Orchid Care: How To Develop Wholesome Vegetation Indoors

Orchids make the most beautiful houseplants, possessing long-blooming exotic flowers and an elegant form. They have a reputation for being prima donnas, but nothing could be further from the truth. Follow the basic rules of indoor orchid care, and you will enjoy growing healthy, happy houseplants for years to come.

The Golden Rule Of Orchid Care

There is one golden rule that encompasses all aspects of orchid care. It is to always replicate the plants’ natural growing conditions as closely as possible. In this guide, we delve into what this means for your orchid.

Orchid Quick Facts

Botanical name: Orchidaceae

Height: 6-36 inches, depending on variety

Spread: 4-15 inches, depending on variety

Sun exposure: Partial shade

Soil requirements: Well-draining potting medium

When to plant: Year-round indoors

Wild orchids grow in warm regions of Asia and Central and South America.

They are either terrestrial orchids, with roots in the ground, or epiphytes – air plants attached to trees that get water from the air. Many epiphyte orchids have aerial orchid roots.

Recreating these growing conditions means providing appropriate light exposure, irrigation, temperature, planting medium, and fertilizer.

There are also procedures to encourage rebloom once an orchid has ceased flowering.

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Which Type Of Orchid?

The orchid group of houseplants is vast and varied – there are over 25,000 species in existence in an array of different orchid colors.

Orchids all look different since each one has evolved to appeal to their particular pollinator. But they share the same distinct flower characteristics: an inner group of three petals, including the protruding lower lip petal – or labellum – and three outer sepals. Sometimes the petals and sepals are fused together.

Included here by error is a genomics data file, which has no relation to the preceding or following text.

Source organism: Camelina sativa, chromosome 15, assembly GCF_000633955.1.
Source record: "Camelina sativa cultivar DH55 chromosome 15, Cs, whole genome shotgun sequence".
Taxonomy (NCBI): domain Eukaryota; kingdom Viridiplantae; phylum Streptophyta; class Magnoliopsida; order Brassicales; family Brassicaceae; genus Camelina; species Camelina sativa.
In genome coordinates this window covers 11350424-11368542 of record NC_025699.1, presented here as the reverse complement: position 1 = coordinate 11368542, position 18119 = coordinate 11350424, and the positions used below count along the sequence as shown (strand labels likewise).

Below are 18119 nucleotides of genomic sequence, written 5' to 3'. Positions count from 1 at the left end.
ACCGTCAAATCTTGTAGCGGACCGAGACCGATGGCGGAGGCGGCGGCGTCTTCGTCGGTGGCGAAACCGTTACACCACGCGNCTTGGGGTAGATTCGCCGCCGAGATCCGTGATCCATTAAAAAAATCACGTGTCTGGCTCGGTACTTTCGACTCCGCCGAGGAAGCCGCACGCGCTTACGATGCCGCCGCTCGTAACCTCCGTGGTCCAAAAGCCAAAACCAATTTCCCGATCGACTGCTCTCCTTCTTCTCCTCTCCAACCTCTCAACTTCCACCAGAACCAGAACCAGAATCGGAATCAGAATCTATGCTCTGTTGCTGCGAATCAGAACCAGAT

Despite the huge number of species in the wild, the types of orchids available to purchase as houseplants are limited to those adaptable to growing indoors. Popular varieties include:

  • Phalaenopsis orchid – Also known as the moth orchid, this is the most commonly available variety. It is also the easiest orchid to grow indoors. Plants have broad leaves and long-lasting flowers on arching stems.
  • Dendrobium orchid – There are many varieties of this popular orchid species, which grows showy flowers that bloom for several weeks. Each stem can have as many as 50 blooms.
  • Cattleya orchid – This “queen of the orchids” is also known as the corsage orchid. It produces some of the brightest, most uniquely formed flowers in the orchid world.
  • Oncidium orchid – Also known as the dancing lady orchid, oncidium is a quick-growing orchid featuring a mass of fluttering blooms on each spike.
  • Paphiopedilum orchid – This easy-care orchid with long-lasting blooms is often called the slipper orchid due to the unusual shape of its flowers.

Once you have learned how to care for orchids indoors, you can try growing them in the garden. North America boasts over 250 native orchids.

Most will prefer a warmer, more humid climate, but those in cooler USDA zones can try growing lady slipper orchids or hardy Chinese ground orchids.

Yellow and red Oncidium orchid

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Orchid Light Requirements

Do orchids need sunlight? Yes – but each variety has its own light requirements. When you buy an orchid, this is the first thing to check so it can be positioned in a spot where it can thrive.

All orchids need light if they are to produce flowers. Inadequate light is the most common culprit when orchids fail to bloom.

However, too much light on low-light orchids, such as Phalaenopsis or Paphiopedilum, can lead to sunburned orchid leaves. These species require bright but filtered light, ideally from an east or west-facing window.

High-light orchids, such as Cattleya and some Dendrobiums, require more direct light, and can usually be positioned closer to the glass in a west or south-facing window.